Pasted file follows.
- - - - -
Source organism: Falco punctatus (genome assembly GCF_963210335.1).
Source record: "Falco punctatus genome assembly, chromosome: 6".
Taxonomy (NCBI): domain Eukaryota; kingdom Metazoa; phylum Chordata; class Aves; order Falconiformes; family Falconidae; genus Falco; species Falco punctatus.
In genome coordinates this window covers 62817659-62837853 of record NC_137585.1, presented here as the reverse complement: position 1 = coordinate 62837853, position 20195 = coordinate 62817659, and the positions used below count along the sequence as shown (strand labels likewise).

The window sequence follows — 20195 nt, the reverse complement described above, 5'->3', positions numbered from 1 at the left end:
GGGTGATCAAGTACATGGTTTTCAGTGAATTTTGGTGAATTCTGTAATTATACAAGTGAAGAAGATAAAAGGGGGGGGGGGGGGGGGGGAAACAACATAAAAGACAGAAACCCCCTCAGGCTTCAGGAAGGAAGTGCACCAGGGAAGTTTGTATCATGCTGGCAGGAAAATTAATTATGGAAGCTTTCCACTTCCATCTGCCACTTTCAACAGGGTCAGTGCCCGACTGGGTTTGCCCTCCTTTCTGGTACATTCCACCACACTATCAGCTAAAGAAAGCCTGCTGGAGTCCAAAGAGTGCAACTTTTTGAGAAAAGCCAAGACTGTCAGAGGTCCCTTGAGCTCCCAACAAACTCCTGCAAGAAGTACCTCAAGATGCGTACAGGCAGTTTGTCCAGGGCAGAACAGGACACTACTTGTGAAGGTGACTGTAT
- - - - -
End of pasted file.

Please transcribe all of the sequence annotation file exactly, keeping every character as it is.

Source organism: Falco punctatus (genome assembly GCF_963210335.1).
Source record: "Falco punctatus genome assembly, chromosome: 6".
Taxonomy (NCBI): domain Eukaryota; kingdom Metazoa; phylum Chordata; class Aves; order Falconiformes; family Falconidae; genus Falco; species Falco punctatus.
In genome coordinates this window covers 62817659-62837853 of record NC_137585.1, presented here as the reverse complement: position 1 = coordinate 62837853, position 20195 = coordinate 62817659, and the positions used below count along the sequence as shown (strand labels likewise).

The window sequence follows — 20195 nt, the reverse complement described above, 5'->3', positions numbered from 1 at the left end:
GGGTGATCAAGTACATGGTTTTCAGTGAATTTTGGTGAATTCTGTAATTATACAAGTGAAGAAGATAAAAGGGGGGGGGGGGGGGGGGGAAACAACATAAAAGACAGAAACCCCCTCAGGCTTCAGGAAGGAAGTGCACCAGGGAAGTTTGTATCATGCTGGCAGGAAAATTAATTATGGAAGCTTTCCACTTCCATCTGCCACTTTCAACAGGGTCAGTGCCCGACTGGGTTTGCCCTCCTTTCTGGTACATTCCACCACACTATCAGCTAAAGAAAGCCTGCTGGAGTCCAAAGAGTGCAACTTTTTGAGAAAAGCCAAGACTGTCAGAGGTCCCTTGAGCTCCCAACAAACTCCTGCAAGAAGTACCTCAAGATGCGTACAGGCAGTTTGTCCAGGGCAGAACAGGACACTACTTGTGAAGGTGACTGTAT